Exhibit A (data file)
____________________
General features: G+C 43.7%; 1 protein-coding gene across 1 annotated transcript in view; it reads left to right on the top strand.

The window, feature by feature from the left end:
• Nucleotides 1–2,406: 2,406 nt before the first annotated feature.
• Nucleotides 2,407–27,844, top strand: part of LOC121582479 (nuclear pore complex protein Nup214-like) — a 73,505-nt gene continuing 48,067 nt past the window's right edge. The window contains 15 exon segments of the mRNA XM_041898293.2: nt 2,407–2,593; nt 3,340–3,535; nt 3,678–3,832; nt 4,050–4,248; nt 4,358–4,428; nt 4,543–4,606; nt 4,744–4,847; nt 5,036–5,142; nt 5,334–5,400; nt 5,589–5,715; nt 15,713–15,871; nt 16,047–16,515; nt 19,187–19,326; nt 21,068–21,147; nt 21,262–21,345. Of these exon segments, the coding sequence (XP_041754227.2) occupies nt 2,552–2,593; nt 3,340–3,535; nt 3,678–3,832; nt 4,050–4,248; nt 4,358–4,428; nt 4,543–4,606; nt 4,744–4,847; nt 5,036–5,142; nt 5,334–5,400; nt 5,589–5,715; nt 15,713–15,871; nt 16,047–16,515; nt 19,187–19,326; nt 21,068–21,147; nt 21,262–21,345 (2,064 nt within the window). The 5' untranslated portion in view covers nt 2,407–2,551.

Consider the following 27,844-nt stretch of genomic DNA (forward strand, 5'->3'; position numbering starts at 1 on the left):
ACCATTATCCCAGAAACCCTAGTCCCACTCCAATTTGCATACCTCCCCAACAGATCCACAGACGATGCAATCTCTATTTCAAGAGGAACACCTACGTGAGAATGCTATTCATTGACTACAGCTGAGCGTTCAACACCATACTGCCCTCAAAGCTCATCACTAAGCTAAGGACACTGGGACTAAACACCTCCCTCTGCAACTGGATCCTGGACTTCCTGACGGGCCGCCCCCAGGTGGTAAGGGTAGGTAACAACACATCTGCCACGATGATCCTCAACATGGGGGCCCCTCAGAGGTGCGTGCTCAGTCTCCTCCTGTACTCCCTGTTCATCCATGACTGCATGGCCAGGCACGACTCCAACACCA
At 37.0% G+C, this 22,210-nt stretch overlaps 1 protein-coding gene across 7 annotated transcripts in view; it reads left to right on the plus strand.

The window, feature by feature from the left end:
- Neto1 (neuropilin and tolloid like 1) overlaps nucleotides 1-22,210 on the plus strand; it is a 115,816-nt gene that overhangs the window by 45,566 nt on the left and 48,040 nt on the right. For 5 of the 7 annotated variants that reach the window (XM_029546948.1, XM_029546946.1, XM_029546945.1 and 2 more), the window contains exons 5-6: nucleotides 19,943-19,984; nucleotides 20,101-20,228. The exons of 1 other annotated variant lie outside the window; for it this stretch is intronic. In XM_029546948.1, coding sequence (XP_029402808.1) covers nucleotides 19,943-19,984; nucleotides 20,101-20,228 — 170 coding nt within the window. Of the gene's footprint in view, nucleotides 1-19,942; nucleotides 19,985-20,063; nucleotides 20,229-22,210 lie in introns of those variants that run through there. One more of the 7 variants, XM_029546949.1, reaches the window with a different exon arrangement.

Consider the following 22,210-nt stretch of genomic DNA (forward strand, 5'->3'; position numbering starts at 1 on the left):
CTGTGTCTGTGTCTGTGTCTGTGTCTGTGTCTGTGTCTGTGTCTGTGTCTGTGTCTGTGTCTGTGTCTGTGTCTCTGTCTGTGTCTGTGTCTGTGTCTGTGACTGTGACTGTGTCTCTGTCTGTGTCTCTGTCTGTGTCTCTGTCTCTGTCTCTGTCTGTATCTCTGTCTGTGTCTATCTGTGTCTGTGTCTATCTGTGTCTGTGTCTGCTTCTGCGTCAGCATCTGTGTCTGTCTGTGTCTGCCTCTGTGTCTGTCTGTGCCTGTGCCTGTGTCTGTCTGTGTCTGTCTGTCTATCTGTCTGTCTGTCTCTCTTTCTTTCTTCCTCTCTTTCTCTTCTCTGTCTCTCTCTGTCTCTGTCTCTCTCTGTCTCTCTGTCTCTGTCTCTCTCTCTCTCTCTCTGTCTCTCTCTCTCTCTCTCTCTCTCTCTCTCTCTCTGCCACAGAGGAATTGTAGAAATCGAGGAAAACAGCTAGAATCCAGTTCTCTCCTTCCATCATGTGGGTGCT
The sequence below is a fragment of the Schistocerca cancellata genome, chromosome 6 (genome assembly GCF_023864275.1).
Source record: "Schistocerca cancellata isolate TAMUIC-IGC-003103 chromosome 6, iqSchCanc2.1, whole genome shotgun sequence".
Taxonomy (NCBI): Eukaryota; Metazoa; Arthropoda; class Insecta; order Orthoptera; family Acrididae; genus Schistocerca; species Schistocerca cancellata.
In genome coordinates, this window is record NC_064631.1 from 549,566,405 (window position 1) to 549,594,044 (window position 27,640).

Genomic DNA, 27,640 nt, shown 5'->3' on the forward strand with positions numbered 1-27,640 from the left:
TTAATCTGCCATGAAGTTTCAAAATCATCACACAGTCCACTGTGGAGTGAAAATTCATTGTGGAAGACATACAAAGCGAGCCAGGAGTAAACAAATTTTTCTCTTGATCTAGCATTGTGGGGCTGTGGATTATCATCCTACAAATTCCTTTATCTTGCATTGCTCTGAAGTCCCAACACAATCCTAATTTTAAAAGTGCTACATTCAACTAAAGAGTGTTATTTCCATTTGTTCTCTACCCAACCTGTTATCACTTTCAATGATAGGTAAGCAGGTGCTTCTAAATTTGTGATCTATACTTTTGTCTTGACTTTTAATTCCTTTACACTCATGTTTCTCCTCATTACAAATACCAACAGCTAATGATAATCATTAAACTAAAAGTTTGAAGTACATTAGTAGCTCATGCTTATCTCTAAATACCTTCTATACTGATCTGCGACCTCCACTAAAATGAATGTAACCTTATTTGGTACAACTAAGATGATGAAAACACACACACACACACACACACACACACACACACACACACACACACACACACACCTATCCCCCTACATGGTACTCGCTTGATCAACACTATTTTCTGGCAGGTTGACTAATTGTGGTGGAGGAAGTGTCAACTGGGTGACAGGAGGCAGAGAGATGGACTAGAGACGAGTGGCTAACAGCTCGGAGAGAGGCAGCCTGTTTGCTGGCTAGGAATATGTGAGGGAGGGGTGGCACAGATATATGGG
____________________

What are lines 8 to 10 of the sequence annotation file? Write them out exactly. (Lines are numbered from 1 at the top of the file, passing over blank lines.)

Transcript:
The window, feature by feature from the left end:
- Neto1 (neuropilin and tolloid like 1) overlaps nucleotides 1-22,210 on the plus strand; it is a 115,816-nt gene that overhangs the window by 45,566 nt on the left and 48,040 nt on the right. For 5 of the 7 annotated variants that reach the window (XM_029546948.1, XM_029546946.1, XM_029546945.1 and 2 more), the window contains exons 5-6: nucleotides 19,943-19,984; nucleotides 20,101-20,228. The exons of 1 other annotated variant lie outside the window; for it this stretch is intronic. In XM_029546948.1, coding sequence (XP_029402808.1) covers nucleotides 19,943-19,984; nucleotides 20,101-20,228 — 170 coding nt within the window. Of the gene's footprint in view, nucleotides 1-19,942; nucleotides 19,985-20,063; nucleotides 20,229-22,210 lie in introns of those variants that run through there. One more of the 7 variants, XM_029546949.1, reaches the window with a different exon arrangement.

Consider the following 22,210-nt stretch of genomic DNA (forward strand, 5'->3'; position numbering starts at 1 on the left):